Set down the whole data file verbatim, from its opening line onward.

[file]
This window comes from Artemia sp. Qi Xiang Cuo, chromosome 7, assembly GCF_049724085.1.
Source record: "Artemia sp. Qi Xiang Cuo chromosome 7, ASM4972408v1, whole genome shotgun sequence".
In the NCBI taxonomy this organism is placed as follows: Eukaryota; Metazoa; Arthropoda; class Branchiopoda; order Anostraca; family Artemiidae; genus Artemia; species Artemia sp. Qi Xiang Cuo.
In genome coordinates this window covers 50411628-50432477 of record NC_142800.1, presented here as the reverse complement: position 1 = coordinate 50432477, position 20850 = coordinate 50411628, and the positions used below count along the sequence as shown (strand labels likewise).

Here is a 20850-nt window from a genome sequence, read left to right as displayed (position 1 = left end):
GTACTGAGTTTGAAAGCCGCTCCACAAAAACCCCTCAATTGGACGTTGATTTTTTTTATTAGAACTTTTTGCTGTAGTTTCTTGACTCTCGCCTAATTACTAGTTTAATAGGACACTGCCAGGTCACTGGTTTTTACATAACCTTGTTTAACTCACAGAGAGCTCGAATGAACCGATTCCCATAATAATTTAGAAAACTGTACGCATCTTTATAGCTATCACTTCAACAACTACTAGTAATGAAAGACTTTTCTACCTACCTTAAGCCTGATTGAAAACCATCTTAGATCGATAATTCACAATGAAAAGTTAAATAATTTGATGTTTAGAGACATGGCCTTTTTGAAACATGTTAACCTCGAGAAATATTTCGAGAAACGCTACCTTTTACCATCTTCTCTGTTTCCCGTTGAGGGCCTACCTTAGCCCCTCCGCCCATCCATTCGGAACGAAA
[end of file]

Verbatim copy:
This window comes from Artemia sp. Qi Xiang Cuo, chromosome 7, assembly GCF_049724085.1.
Source record: "Artemia sp. Qi Xiang Cuo chromosome 7, ASM4972408v1, whole genome shotgun sequence".
In the NCBI taxonomy this organism is placed as follows: Eukaryota; Metazoa; Arthropoda; class Branchiopoda; order Anostraca; family Artemiidae; genus Artemia; species Artemia sp. Qi Xiang Cuo.
In genome coordinates this window covers 50411628-50432477 of record NC_142800.1, presented here as the reverse complement: position 1 = coordinate 50432477, position 20850 = coordinate 50411628, and the positions used below count along the sequence as shown (strand labels likewise).

Here is a 20850-nt window from a genome sequence, read left to right as displayed (position 1 = left end):
GTACTGAGTTTGAAAGCCGCTCCACAAAAACCCCTCAATTGGACGTTGATTTTTTTTATTAGAACTTTTTGCTGTAGTTTCTTGACTCTCGCCTAATTACTAGTTTAATAGGACACTGCCAGGTCACTGGTTTTTACATAACCTTGTTTAACTCACAGAGAGCTCGAATGAACCGATTCCCATAATAATTTAGAAAACTGTACGCATCTTTATAGCTATCACTTCAACAACTACTAGTAATGAAAGACTTTTCTACCTACCTTAAGCCTGATTGAAAACCATCTTAGATCGATAATTCACAATGAAAAGTTAAATAATTTGATGTTTAGAGACATGGCCTTTTTGAAACATGTTAACCTCGAGAAATATTTCGAGAAACGCTACCTTTTACCATCTTCTCTGTTTCCCGTTGAGGGCCTACCTTAGCCCCTCCGCCCATCCATTCGGAACGAAA